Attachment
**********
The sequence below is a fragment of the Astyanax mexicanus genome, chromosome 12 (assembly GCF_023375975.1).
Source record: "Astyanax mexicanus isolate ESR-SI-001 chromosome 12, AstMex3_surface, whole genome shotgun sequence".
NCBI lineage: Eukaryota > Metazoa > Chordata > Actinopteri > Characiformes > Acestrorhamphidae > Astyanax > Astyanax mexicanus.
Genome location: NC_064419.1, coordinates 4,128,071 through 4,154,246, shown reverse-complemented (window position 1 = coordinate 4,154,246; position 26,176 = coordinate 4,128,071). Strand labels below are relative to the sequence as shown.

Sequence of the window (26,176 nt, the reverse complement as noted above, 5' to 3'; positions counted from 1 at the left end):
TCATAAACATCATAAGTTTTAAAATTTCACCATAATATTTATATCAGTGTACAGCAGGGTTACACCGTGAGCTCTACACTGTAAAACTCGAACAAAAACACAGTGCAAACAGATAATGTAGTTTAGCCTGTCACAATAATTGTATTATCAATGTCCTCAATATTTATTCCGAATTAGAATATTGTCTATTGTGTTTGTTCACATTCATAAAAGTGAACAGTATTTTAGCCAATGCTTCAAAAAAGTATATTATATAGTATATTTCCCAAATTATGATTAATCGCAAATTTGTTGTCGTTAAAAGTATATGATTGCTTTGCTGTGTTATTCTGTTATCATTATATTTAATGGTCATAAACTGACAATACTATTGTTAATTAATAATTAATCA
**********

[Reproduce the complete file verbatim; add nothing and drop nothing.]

The sequence below is a fragment of the Astyanax mexicanus genome, chromosome 12 (assembly GCF_023375975.1).
Source record: "Astyanax mexicanus isolate ESR-SI-001 chromosome 12, AstMex3_surface, whole genome shotgun sequence".
NCBI lineage: Eukaryota > Metazoa > Chordata > Actinopteri > Characiformes > Acestrorhamphidae > Astyanax > Astyanax mexicanus.
Genome location: NC_064419.1, coordinates 4,128,071 through 4,154,246, shown reverse-complemented (window position 1 = coordinate 4,154,246; position 26,176 = coordinate 4,128,071). Strand labels below are relative to the sequence as shown.

Sequence of the window (26,176 nt, the reverse complement as noted above, 5' to 3'; positions counted from 1 at the left end):
TCATAAACATCATAAGTTTTAAAATTTCACCATAATATTTATATCAGTGTACAGCAGGGTTACACCGTGAGCTCTACACTGTAAAACTCGAACAAAAACACAGTGCAAACAGATAATGTAGTTTAGCCTGTCACAATAATTGTATTATCAATGTCCTCAATATTTATTCCGAATTAGAATATTGTCTATTGTGTTTGTTCACATTCATAAAAGTGAACAGTATTTTAGCCAATGCTTCAAAAAAGTATATTATATAGTATATTTCCCAAATTATGATTAATCGCAAATTTGTTGTCGTTAAAAGTATATGATTGCTTTGCTGTGTTATTCTGTTATCATTATATTTAATGGTCATAAACTGACAATACTATTGTTAATTAATAATTAATCA